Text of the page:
Waxing Positive Poetic

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Photo by Van Williams on Unsplash

I’m not sure what this post is about. I just got tired of seeing my poem, The Doldrums, at the top of the list. It’s a good poem, but it is depressing, and I need a break from it. That poem is not how I feel about life, generally speaking, but it was how I felt that one day that I wrote it.

Over the years, I have learned to wait out my emotions. I can start the day feeling lethargic and unmotivated, move on to serene, through energetic, then punch my way through pissed off, and end up feeling grateful I have a family. Then, it’s lunchtime.

I used to try to fix my negative emotions: Why am I feeling this way? Do I need a new job, new relationship, new approach to life? No, odds are, I need a nap, a coffee, a run, or just some time, and it’ll pass. These days, I don’t spend too much time analyzing myself if I wake up feeling irritable or sad. I try to do some things to help my mood, and I know it probably won’t last too long.

There’s this fine balance between acknowledging emotions and wallowing in them, between moving on with life in the face of them and denying them. Wallowing too long can send you tumbling to the bottom of the pit from whence it feels impossible to extract yourself. Denial is like trying to cram silly putty into a too-small container — you can’t get the lid on; it’s going to pop out somewhere and make a mess.

I’ve been both places many times. I’ve been in the pit, where everything seems pointless and terrible, and there are no stairs, no handholds to climb my way out. I’ve been through denial, which is like pretending a volcano is dormant and then it blows half its top off and spews lava over all with the misfortune of being near. I don’t want to be either of those places again if I can help it.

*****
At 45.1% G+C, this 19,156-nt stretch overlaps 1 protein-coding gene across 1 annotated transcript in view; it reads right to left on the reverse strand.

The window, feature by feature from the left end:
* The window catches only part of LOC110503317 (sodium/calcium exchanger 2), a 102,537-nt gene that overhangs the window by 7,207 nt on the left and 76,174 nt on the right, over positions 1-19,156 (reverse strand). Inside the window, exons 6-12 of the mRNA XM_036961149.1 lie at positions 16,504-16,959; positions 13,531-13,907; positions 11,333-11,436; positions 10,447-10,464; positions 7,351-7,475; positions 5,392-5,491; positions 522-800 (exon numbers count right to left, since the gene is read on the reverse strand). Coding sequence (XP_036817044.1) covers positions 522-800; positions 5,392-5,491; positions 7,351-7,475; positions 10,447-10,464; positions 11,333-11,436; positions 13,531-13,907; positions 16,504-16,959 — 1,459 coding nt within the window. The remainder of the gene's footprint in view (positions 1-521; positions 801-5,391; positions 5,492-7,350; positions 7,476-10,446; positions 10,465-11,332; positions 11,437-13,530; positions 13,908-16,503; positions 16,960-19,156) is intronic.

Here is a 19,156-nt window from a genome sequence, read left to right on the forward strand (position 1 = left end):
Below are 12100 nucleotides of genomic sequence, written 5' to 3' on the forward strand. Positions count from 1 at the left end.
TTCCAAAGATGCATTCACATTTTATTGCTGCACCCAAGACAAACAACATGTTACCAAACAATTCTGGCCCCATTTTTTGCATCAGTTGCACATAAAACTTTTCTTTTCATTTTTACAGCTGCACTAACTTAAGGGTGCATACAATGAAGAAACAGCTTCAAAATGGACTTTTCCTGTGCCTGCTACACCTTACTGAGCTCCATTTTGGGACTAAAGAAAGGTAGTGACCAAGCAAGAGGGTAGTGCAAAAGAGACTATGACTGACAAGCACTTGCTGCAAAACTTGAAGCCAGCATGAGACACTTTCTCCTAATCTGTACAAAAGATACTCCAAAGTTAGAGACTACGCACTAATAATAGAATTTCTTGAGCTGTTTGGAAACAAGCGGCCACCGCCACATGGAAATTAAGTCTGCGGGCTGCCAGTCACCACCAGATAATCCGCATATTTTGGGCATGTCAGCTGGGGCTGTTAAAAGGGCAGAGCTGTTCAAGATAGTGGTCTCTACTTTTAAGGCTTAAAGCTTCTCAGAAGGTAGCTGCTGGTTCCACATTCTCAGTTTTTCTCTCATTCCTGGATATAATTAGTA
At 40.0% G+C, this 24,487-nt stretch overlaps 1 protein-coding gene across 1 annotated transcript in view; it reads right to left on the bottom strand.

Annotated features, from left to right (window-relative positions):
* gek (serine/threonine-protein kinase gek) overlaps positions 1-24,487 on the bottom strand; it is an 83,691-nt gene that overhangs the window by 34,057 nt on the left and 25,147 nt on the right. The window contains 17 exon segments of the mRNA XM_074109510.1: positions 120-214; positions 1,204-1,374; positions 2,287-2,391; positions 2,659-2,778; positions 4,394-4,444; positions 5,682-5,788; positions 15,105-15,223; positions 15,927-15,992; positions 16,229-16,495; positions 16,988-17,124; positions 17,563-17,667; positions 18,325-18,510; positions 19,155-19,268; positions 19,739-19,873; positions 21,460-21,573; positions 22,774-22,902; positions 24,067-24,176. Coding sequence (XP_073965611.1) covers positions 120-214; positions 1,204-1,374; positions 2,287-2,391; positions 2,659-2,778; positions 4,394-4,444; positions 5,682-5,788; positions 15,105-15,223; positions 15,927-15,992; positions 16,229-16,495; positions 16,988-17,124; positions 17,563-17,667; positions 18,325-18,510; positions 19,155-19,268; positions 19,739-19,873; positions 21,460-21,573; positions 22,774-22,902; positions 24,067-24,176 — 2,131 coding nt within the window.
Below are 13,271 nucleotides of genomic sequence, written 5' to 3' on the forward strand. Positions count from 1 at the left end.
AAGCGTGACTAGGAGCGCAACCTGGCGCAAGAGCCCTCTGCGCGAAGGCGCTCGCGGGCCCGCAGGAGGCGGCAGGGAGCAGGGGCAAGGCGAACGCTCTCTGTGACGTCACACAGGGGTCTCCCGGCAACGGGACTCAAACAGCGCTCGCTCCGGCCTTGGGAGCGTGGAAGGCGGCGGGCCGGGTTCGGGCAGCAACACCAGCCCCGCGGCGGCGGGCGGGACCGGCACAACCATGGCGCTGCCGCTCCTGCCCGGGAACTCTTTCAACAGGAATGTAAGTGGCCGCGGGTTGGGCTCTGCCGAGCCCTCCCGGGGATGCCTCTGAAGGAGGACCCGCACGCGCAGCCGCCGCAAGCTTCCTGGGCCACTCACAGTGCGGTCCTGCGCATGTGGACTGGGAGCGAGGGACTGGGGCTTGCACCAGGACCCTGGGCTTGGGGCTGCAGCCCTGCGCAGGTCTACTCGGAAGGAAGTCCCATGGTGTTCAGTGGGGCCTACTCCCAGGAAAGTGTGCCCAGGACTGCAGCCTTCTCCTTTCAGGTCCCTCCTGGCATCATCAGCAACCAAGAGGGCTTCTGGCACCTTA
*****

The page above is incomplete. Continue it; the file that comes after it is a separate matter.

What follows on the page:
Wrestling with depression and PMDD does make me appreciate the good days, like today, where I can feel the warmth of the goodness of my life. And it has made me stronger, forced me to improve my emotional coping skills.

I do what I call “real self-care” — not expensive spa days or massages, but things like getting enough sleep and allowing myself alone time. I know that the doldrums are not a reality, but the filmy lens through which I see things that particular day. It is a real feeling, and it deserves acknowledgment. It craves its own poem, and I shan’t deny it. (We start talking poetry, and I start saying things like “shan’t.” I’m so pretentious sometimes.) That is what allows me to let it go, to move past it.

The thing is, when I look not just at the doldrums or the shallows but at the whole ocean, there are storms, shipwrecks, beautiful sunsets, pretty shells, calm and choppy waters. There is the rare tsunami and the occasional island paradise. But you don’t get to stay in one place, and if you try, you’ll drift anyway. Or that weather will come to you. Change is inevitable.

That ocean is not just confined to this earth. It is vast and limitless. Who knows what great and terrible things lie within its depths — structures, beings, ideas we can discover, ponder, and some beyond the limits of our human imaginations.

The only sure thing I know we have is our lives on this earth, and the time we have here is too short not to spend it appreciating the full and complex range of human emotion.

For Javier ~ Goodbye Old Friend